AJAX and alternatives, was: Re: [FoRK] AJAX: Asynchronous JavaScript + XML

Stephen D. Williams sdw at lig.net
Wed Mar 30 17:48:51 PST 2005


Processing leverages Quicktime I believe, although I think that still 
only gets them Win32 and OS X at the moment.
Some apps leverage Flash for video now.

Once you have a cross-platform plugin, including Java potentially, it 
can be available pretty easily.
I believe I saw that Sun has a module you can add to the Java plugin 
environment to get video input access, but I believe it said it only 
worked for Win32 currently (!).

sdw

Luis Villa wrote:

>[BTW, until there is a cross-platform way to reliably set up
>drivers/cameras/etc., I tend to think that videochat will remain a
>platform-specific domain.]
>
>On Wed, 30 Mar 2005 18:43:30 -0500, Stephen D. Williams <sdw at lig.net> wrote:
>  
>
>>>>MS seems to be preparing for XAML-as-browser-replacement,
>>>>which would be great for a Firefox/XUL/Java/OSS solution but scary from
>>>>The untrustable Monopolist bad-boy of the IT world.
>>>>
>>>>
>>>>        
>>>>
>>>This scares me (as a free software developer) more than anything else
>>>MS is doing. The web is /the/ killer app; if they succeed in patenting
>>>it (which is basically what a XAML-based web would mean) then all
>>>other OSs are DOA.
>>>
>>>
>>>      
>>>
>>The flipside is that XUL-like (and AJAX, Flash, Processing et al) 
>>    
>>
>
>Two of three still requiring proprietary software, but yes, I grant
>the general point.
>
>  
>
>>have
>>just as much chance of making traditional and ineligant
>>thick-application development obsolete, seriously undercutting
>>architecture affinity upon which such a monopoly depends.  Someone had
>>to have looked at XUL and said: "crap, the popularity of HTML and XML
>>show that if you could invoke arbitrary infrastructure and application
>>logic with XML like HTML pages are used, native applications are dead".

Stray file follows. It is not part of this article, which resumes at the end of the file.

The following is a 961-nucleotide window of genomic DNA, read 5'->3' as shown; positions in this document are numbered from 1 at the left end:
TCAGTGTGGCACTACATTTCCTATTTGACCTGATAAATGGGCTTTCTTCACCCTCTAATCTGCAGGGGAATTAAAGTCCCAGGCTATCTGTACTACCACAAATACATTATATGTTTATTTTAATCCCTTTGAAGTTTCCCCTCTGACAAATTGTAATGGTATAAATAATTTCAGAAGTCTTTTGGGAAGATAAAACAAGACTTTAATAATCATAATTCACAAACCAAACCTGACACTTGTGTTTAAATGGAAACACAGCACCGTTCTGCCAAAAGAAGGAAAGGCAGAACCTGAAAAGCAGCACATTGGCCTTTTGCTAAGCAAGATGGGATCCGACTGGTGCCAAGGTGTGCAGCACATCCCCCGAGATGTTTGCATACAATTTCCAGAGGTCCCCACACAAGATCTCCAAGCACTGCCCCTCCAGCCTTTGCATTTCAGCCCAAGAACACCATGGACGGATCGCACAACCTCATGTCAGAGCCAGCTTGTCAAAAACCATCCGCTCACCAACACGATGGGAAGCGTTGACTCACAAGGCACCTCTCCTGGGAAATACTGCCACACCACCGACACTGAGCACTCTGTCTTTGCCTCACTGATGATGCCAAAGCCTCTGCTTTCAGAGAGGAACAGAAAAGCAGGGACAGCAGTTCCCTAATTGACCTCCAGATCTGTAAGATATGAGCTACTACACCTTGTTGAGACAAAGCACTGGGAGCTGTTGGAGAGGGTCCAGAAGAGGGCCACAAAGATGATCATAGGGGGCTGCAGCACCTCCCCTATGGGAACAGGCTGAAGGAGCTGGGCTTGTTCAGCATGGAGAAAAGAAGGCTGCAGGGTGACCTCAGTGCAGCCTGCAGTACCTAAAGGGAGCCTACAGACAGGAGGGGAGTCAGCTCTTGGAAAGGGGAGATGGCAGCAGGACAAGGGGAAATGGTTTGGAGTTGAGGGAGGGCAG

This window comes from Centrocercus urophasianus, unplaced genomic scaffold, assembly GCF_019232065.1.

>>Or so I imagine.
>>    
>>
>
>Certainly that was the line Mozilla was pushing with XUL since pretty
>much Day 1 of that project; now that it has higher market penetration
>(finally!) it'll be interesting to see if that takes off. My guess is
>it won't, for the same reasons that Java+swing hasn't really taken
>off- cross-platform GUIs are asstastic.* They don't integrate with new
>technology well (see mention of video cameras above), they never look
>or feel like other applications on the system, etc. It's just not
>worth it to most developers to handicap their application on the
>platform of choice (almost always Windows, but increasingly on Mac and
>in some cases on Linux) so that they can reach out to those other
>platforms. There will be some niches, of course- particularly in cases
>like webmail where people want access to the same data across multiple
>machines. But I think ATM that is still a niche, and even when it
>isn't, XAML will likely fill that better than XUL or other such
>technologies will, for most people.
>
>Luis
>
>* Mozilla/Firefox is the exception that proves the rule; it's the best
>major cross-platform GUI tool ever, and it still only made market
>headway after Windows basically failed to update their browser for 4
>years.
>  
>


-- 
swilliams at hpti.com http://www.hpti.com Per: sdw at lig.net http://sdw.st
Stephen D. Williams 703-724-0118W 703-995-0407Fax 20147-4622 AIM: sdw



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